In Job 23, job responded to his friend Ellie Fazz, who accused Job with fabricated sins and reprimanded Job to put away his wealth in gold in favor of justice. Job’s response included a desperate desire to stand before God and plead his case, to rationally persuade God that Job was innocent of wrongdoing. But Job couldn’t just waltz up to heaven. He felt that God was completely inaccessible to Him. If I go forward, he is not there or backwards.
I cannot perceive Him on the left, he hides, and I cannot behold Him. I turn to the right, but I cannot see Him. But he enos the way that I take. When he has tested me, I shall come out like gold. This passage can seem relatable when we go through trials of our own.
While some people have miraculous experiences that strengthen them during trials, sometimes it seems like we’re left all alone to wander in a dark, injury wilderness. It can feel like God’s abandoned us. Even Jesus Christ could relate to this feeling on the cross when he declared, my God, my God, why hast Thou forsaken me? But what’s remarkable about this passage is that despite Job’s loneliness, he acknowledged that God never really left him. He knows the way that I take.
Even when his hand isn’t immediately evident, god is aware and is always watching. Job expressed the hope that after his trials, he shall come out like gold. This is a direct reference back to Ellie Fazz’s chastisement that Job needed to do away with his gold, and Job’s response was that his trials shall turn him into gold if we let them. Trials can have a refining effect on our characters, just as or being refined into precious gold. My own great grandmother is an example to me of someone who endured long and lonely trials, yet came out as gold.
My great grandmother Esther was a loving wife, a good mother, and an accomplished artist. But she was also a second wife in a plural marriage and lost almost every single one of her children to repeated tragedies. When she was 13 years old, she received a patriarchal blessing, which prophesied how her posterity would be bountiful as clusters of grapes. This blessing gave her hope through many painfully lonely years. She had to live away from her husband for long periods of time to avoid prosecution from the US.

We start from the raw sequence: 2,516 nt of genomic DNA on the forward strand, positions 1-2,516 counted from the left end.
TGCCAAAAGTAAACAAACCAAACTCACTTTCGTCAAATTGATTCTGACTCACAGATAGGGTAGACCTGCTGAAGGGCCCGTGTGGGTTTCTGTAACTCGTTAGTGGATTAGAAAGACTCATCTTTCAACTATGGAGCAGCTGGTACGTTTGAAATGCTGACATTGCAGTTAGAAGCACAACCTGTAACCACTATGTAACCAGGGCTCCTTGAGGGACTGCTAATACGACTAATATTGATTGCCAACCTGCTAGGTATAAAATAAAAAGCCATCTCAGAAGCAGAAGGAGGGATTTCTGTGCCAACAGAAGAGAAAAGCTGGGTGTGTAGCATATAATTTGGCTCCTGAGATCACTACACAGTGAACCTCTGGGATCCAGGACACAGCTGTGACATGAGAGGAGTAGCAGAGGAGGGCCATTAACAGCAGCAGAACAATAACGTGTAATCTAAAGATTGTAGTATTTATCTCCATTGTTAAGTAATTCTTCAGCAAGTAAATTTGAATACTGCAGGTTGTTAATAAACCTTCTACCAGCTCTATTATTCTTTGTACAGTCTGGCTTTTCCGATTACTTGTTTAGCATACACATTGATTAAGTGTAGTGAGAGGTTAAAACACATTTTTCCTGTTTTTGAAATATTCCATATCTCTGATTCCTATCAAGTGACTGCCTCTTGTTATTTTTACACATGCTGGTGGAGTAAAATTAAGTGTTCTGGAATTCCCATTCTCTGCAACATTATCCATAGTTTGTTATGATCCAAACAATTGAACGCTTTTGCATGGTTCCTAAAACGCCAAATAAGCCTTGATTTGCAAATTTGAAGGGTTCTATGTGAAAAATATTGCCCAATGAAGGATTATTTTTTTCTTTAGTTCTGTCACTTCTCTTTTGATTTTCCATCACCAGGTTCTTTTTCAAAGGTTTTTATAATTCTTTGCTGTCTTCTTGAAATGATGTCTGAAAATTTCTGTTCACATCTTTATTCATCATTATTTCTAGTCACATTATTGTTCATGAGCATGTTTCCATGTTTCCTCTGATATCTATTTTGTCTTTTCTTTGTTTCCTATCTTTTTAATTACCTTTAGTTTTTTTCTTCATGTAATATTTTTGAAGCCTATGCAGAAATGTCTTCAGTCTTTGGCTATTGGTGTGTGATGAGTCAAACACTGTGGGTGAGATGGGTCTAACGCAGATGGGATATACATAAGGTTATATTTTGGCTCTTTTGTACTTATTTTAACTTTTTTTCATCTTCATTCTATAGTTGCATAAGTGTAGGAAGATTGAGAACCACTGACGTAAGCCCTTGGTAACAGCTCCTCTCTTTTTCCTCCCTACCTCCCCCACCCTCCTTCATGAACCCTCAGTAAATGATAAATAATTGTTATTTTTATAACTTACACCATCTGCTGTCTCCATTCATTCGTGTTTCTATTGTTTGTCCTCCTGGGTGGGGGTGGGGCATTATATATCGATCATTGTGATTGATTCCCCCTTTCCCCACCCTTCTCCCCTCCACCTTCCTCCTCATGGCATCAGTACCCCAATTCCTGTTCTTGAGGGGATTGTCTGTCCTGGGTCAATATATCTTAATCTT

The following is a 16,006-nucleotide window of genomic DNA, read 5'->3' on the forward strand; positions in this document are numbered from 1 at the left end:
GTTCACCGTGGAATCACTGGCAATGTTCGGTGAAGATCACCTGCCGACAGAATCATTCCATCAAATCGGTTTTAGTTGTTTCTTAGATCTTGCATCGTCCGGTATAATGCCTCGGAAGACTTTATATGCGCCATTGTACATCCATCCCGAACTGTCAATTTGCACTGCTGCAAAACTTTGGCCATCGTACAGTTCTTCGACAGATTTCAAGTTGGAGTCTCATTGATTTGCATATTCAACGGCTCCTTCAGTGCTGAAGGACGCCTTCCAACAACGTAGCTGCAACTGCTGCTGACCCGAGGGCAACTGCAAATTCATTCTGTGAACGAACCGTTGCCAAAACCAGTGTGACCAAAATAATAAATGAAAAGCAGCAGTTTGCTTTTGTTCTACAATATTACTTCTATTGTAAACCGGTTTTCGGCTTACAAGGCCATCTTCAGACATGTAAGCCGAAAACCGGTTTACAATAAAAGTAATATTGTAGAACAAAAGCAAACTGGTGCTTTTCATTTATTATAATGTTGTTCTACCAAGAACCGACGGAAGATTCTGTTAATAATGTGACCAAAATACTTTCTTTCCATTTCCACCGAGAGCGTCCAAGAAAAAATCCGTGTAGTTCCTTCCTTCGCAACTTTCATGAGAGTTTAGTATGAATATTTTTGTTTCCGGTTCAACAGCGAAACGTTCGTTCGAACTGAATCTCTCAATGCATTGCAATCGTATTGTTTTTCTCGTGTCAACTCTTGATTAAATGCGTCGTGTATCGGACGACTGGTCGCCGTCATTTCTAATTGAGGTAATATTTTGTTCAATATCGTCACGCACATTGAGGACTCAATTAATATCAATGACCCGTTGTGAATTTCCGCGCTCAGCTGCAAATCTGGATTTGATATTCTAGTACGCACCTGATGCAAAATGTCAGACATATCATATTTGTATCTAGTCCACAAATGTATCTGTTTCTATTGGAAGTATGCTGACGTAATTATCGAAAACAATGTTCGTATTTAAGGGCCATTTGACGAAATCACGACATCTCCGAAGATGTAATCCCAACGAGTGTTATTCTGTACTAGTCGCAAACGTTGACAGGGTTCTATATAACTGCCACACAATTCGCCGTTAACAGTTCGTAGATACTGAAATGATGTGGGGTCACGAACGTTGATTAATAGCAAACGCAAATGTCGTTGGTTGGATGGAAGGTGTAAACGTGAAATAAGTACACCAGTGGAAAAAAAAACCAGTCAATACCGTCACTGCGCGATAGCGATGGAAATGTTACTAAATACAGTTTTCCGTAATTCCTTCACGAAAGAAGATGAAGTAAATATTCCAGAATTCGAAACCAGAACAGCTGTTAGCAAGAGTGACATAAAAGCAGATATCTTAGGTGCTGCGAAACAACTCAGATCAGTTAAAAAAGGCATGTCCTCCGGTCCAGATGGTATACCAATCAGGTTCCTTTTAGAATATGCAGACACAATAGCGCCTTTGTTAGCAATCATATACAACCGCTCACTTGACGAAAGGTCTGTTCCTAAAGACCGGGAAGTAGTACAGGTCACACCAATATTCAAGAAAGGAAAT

Government for practicing polygamy. Yet that promise of many children increasingly seems like vain hope as each of her babies died in their childhood. Esther gave birth to her first daughter in 19 four, but she died at the age of 13 from scarlet fever and failed kidneys. Her next daughter, Julia, died of an intestinal fever at 20 months old. Her first son, Christ, died at age eleven, likely from a rattlesnake bite.
Two other sons died as infants, and during these years, Esther also lost her mother, her brother and several sisters. Like job. Esther lost so many children. She lived in poverty and had to deal with immense grief and tragedy without the frequent support of her husband. In these trying conditions, it could have been easy for Esther to feel abandoned by God.
She had faith and conviction in her religion and in her marriage, but this was just plain hard. Perhaps like Jobs, she had moments where she turned forwards, backwards, to the left and to the right, wondering where God was. Yet despite her challenges, she never forsook her testimony of the gospel of Jesus Christ. Like Job, through her trials, she was refined into precious gold. All who knew her spoke well of her character, kindness, compassion and accomplishments.
She developed her talents in painting the landscapes of Arizona, which have become treasured heirlooms for her descendants. She oliver to be 100 years old and blessed countless lives in the service of others. But more importantly, God fulfilled his promises to her. She only had one surviving son, yet her posterity really became as a cluster of grapes. My grandfather Malan had twelve children, who in turn brought about 77 grandchildren, 256 great grandchildren, and a handful of great great grandchildren.
Just because we’re righteous doesn’t mean we’re always exempt from challenges. The book of Job pushes back on this prosperity gospel mindset. Elder Christopherson commented that God’s plan is not some sort of cosmic vending machine where we can input good works and output the desired blessings. But Elder Christopherson also promised God will indeed honor his covenants and promises to each of us. We need not worry about that.
The atoning power of Jesus Christ, who descended below all things and then ascended on high, and who possesses all power in heaven and on earth, ensures that God can and will fulfill his promises. We keep commandments and we endure trials, not because of promised blessing quotas, but because of the effect the commandments and trials have on us. They can forge in us a stronger faith. They can weld us to God in an unshakeable relationship. They can refine us so that we, as Joe before us, can become as refined as gold.